I Am The Problem
Every sin develops from a personal preference of what I want over what God wants. It does not matter how many restaurants allow you to “Have it your way”. Neither does it matter if someone told you “You are big enough, old enough, and smart enough”? Temptation is more me wanting something other than what my parents instruct me to do, the preacher’s exhortations, or my spouse’s persistent harassment. It is about what God wants that I refuse to do or would rather do another way.
Idolatry is really the problem we are facing. I know we may not be dealing with images of wood, gold, or silver, but the origin of idolatry is not in a lifeless image. Idolatry takes form within the heart of each person. The definition of the word is summed up in the first letter of the word - “I”. Is this not the reason Jeroboam established idols in Bethel and Dan? Idolatry was in his heart before the golden calves were built. It was his personal preference, and when “I” want what “I” prefer over what God prefers, that is Idolatry. You may have used your personal preference to get what you wanted as a child, but has it given you any advantages as an adult at work? Did it help you get a date with that boy/girl you always wanted to go out with? Who am I to think that God will let me get away with what I want without consequences (Proverbs 13:15; Ezekiel 18:4)?
What helps “I” to feel good about itself is being able to tell people that sin was not my idea to start with. All I need to do is say “He started it”, “If it wasn’t for her….”, “They asked me”, or “It was the way I was raised”. “I” likes this kind of thinking, because it takes the heat off “me” and puts it on someone else. Adam attempted to remove the “heat” off himself by blaming Eve, but they were both banished from the Garden of Eden (Genesis 3). What a lesson that is. Yielding to temptation affects others as well as me.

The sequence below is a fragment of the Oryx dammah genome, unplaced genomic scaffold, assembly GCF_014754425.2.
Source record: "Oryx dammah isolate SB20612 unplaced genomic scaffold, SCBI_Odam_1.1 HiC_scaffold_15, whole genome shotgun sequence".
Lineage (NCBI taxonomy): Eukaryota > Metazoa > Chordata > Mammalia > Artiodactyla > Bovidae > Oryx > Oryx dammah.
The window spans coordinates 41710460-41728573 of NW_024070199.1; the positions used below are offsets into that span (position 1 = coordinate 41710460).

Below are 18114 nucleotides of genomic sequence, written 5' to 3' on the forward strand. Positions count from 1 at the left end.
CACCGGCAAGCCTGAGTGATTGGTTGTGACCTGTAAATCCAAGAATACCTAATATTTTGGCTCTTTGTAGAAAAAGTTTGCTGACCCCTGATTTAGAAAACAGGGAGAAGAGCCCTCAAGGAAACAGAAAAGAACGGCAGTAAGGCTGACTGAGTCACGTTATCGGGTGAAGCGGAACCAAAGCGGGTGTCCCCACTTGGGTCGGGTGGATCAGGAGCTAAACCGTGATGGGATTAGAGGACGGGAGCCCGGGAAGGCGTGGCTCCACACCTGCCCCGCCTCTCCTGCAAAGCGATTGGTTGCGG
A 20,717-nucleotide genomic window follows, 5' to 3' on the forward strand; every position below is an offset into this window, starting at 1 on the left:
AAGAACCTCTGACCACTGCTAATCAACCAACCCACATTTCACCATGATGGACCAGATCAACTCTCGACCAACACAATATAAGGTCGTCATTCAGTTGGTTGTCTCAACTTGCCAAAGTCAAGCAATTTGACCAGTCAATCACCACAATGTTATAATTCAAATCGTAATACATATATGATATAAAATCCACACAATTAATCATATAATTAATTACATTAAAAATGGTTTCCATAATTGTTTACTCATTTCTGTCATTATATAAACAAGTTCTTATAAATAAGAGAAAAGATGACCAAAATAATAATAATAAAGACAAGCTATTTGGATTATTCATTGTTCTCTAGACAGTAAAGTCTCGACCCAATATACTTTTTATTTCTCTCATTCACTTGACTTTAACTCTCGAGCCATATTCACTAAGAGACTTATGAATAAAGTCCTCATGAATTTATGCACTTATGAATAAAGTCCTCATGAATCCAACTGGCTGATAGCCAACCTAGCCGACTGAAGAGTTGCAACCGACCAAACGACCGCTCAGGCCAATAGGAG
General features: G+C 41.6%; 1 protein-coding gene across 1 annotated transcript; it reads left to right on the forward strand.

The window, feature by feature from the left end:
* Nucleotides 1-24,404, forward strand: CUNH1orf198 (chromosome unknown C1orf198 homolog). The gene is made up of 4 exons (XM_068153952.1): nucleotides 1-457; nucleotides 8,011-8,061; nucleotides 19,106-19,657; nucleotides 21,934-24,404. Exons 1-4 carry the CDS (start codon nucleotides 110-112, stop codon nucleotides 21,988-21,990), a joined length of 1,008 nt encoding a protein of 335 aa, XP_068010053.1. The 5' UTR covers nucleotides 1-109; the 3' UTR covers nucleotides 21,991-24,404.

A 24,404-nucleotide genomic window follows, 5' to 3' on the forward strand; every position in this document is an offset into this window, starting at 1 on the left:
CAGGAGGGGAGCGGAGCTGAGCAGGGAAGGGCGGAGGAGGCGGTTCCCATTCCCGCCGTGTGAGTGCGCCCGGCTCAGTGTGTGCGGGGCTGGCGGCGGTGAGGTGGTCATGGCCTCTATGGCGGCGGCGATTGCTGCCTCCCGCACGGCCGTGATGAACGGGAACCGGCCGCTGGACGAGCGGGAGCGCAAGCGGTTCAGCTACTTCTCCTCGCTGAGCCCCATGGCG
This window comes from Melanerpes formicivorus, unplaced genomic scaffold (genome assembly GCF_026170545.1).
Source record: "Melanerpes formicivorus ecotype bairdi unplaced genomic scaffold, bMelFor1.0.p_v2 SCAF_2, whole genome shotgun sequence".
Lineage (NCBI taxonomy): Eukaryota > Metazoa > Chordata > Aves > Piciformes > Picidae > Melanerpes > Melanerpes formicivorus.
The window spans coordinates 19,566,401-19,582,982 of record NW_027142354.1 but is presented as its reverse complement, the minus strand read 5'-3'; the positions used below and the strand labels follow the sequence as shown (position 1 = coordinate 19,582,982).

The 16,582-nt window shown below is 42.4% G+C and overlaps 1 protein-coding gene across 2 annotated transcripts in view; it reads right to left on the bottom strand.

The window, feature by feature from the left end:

Some rationalize their sin by saying, “It’s not going to hurt anything”, “Who’s going to know”, or “No one will think a thing about it”. It feels good to make these rationalizations because “I” can often hide what the real intentions are. Gehazi was good at rationalizing sin and hiding his intentions from others. He later paid the price – daily suffering of leprosy (2 Kings 5:20-27).
What does “I” need do to resolve his/her problem in order to overcome temptation? The first thing “I” should do isexamine himself and ask “Do I Need to Change?” (2 Cor 13:5). If I do not feel a change is necessary, then I have failed to see what God’s purpose is for my life.
The second thing is listen to Jesus’ exception clause. Whenever I am prone to selfishness and see things the way I want to see them, Jesus says “But I say unto you…” Listen to what He is saying. Study the messages found in the Sermon on the Mount. You will see what the Lord wants is best.
Thirdly, think about others (Philippians 2:3-5). The problem with strife, faction, conflict, and rivalry stems from people making sure no one deprives them of their “rights”, “privileges”, or “liberties”. What a wonderful example we have in the Lord. It was never about Him. It was always about us (Romans 5:6-8; 2 Corinthains 8:9).
The fourth thing is swap “I” for “Him”. Galatians 2:20 is such a sublime passage. It is God’s ultimate weapon against “I”. Christ takes the place of “I” because of a voluntary death. The life I live by dying to Him is so much better. Instead of talking about me, I want to talk about Him. What He thinks. What He likes. What He knows. What He wants. What He sees. Giving careful thought about Jesus, makes me see temptation and sin is all about me. What I have done. “I” am the one….